How To Get Around The Chapter 13 Debt Limits
Chapter 13 bankruptcy has a lot of benefits and advantages over a Chapter 7. Among other benefits, it can allow you to keep non-exempt property that may otherwise be lost in a Chapter 7 bankruptcy. It also may provide a smaller ding to your credit than Chapter 7.
Debt Limits With Chapter 13
However there is one area where Chapter 13 bankruptcy can be more limiting than Chapter 7. Unlike a Chapter 7 bankruptcy, where the debtor can owe any amount of money there is a maximum debt limit with Chapter 13 bankruptcy.
The limit changes, but as of the time of this writing, the debt limit is $394,725 for unsecured debts, and $1,184,200 for secured debts. Beyond these amounts and you are not eligible to file for Chapter 13.
Those may seem like large amounts, and most debtors will never approach these numbers. But for debtors who may have properties, personal guarantees on business loans, or significant medical expenses, those totals can be reached faster than you may think.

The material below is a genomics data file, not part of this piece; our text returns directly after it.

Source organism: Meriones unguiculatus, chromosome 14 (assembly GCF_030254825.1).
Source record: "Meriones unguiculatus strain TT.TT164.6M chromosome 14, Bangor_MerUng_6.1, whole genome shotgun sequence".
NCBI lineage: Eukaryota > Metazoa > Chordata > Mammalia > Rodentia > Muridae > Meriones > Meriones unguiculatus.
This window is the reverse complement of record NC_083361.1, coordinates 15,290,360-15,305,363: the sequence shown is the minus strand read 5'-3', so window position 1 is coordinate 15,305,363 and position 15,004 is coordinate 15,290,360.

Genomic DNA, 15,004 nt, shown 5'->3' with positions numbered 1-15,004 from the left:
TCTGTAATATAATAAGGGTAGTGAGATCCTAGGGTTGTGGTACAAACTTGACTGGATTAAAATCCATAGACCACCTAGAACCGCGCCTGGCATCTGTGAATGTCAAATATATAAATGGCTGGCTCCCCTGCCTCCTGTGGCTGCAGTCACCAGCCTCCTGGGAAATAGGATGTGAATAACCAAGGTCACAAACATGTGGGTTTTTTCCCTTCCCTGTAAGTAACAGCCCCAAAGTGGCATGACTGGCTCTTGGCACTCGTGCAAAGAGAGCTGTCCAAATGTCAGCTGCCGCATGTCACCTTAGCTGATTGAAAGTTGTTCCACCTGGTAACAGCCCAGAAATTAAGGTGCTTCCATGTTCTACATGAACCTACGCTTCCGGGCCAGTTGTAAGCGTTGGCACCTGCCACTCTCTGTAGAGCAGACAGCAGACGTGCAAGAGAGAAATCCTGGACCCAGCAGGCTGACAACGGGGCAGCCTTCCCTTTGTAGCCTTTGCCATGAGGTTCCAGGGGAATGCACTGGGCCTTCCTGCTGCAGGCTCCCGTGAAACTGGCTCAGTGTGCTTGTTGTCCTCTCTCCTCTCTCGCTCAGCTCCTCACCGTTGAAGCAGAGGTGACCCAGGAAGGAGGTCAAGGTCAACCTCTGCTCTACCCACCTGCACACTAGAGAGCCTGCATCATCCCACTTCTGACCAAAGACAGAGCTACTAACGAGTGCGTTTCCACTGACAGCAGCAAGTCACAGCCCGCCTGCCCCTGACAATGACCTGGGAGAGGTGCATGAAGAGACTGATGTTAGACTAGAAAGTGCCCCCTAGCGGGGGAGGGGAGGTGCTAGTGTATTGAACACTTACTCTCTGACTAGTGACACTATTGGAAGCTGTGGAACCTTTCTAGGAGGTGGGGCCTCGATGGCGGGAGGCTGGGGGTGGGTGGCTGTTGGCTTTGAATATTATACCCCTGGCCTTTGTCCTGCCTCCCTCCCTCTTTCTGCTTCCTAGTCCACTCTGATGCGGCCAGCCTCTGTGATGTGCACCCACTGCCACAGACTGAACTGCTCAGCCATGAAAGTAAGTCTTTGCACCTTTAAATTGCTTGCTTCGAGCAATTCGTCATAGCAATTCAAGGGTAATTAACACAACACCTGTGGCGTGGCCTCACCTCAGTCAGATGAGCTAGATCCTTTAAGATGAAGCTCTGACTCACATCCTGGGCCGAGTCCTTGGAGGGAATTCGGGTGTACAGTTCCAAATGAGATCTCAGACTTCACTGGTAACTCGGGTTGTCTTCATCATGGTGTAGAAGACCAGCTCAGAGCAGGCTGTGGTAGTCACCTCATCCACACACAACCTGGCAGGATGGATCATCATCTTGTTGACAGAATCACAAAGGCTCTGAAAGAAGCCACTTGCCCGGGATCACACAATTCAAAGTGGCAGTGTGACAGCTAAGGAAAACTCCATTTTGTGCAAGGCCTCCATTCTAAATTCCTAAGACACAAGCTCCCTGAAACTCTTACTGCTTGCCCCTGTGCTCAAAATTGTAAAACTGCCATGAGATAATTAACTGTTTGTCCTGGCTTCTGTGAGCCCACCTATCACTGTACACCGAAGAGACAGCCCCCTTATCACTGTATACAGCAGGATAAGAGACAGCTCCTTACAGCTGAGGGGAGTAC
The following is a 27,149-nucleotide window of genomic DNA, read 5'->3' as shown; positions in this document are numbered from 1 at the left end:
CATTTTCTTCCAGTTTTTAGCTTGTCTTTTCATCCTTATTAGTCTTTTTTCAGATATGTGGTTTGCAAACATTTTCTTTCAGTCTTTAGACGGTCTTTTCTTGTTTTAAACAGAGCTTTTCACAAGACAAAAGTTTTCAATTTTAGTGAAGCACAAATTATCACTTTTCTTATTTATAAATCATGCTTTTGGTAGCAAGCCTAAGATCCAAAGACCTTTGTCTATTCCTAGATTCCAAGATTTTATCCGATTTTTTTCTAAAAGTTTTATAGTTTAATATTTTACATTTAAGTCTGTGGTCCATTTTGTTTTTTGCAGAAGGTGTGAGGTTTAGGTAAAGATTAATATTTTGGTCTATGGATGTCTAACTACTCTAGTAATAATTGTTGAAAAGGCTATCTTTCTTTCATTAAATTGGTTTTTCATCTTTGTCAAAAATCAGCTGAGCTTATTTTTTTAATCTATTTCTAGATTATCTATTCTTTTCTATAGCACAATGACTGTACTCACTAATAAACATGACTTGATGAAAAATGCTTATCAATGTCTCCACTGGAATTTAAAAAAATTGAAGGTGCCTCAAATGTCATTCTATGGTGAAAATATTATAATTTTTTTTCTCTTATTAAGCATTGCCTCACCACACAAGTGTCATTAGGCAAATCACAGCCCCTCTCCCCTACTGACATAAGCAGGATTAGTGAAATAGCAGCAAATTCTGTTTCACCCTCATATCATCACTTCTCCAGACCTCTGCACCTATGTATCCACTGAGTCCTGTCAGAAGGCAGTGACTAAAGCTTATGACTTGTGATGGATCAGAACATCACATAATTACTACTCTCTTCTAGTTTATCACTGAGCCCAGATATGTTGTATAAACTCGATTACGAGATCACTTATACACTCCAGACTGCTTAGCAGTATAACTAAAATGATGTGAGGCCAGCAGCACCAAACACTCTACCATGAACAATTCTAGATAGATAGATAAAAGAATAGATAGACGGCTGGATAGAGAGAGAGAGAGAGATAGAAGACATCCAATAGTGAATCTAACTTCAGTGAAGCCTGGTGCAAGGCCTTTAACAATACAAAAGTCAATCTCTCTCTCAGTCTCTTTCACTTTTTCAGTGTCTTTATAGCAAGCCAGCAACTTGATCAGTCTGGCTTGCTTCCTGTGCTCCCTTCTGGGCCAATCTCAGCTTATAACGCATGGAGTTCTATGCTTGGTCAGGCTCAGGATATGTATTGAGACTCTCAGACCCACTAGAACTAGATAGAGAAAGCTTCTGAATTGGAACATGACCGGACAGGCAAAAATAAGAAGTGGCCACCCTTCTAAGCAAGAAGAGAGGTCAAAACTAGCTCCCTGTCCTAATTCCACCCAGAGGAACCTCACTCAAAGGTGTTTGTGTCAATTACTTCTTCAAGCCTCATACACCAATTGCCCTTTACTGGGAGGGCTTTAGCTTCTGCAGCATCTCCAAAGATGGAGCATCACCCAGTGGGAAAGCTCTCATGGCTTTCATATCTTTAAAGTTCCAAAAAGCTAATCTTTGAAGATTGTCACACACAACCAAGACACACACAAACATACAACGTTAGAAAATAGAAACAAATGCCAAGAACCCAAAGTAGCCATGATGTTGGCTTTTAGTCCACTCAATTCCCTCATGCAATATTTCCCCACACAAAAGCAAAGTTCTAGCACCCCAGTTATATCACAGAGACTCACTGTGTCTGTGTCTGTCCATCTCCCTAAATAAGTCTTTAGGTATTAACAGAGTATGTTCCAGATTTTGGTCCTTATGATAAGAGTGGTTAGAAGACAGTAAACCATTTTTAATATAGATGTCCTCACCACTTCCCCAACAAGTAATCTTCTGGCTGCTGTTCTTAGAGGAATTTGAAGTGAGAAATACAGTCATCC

One strategy to allow someone to file for Chapter 13 who otherwise may not be able to is to try to lower the amount that is owed. Of course, this doesn’t mean just paying off debt, it means utilizing the bankruptcy code to your advantage.
Contingent and Unliquidated Debts
The amounts listed above are for actual current debts—not contingent debts. So for example, assume that you signed a personal guarantee promising to pay a debt if your business doesn’t pay. You only owe the debt if the loan defaults, and if the business cannot pay. That makes your obligation contingent, and thus, that debt doesn’t count towards the debt limit.
Some debts may be unliquidated. That means that the amount that is owed, may not be readily determined by the contract or loan agreement. Or, you may owe money for injuring someone, but the amount you owe cannot be calculated. These kinds of debts, where it can’t be readily determined what you owe, do not count towards the debt limit.
Dividing Debt With Cramdowns
You can also divide a secured debt into secured and unsecured debt. Here’s how.
Let’s say you owe $400,000 on property that is worth $300,000. You don’t have to count the entire $400,000 as secured debt. Rather, with a cram down which is available in Chapter 13, you can count $300,000 as secured, and the overage or balance–$100,00–as unsecured debt.
Remember as well that if you are filing as a married couple, you don’t have to file together, in the same case, in the same chapter of bankruptcy. If together your debt exceeds the Chapter 13 debt limit, you may be able to split your cases up, file under different chapters, and lower the amount owed so that one of you does qualify for a Chapter 13.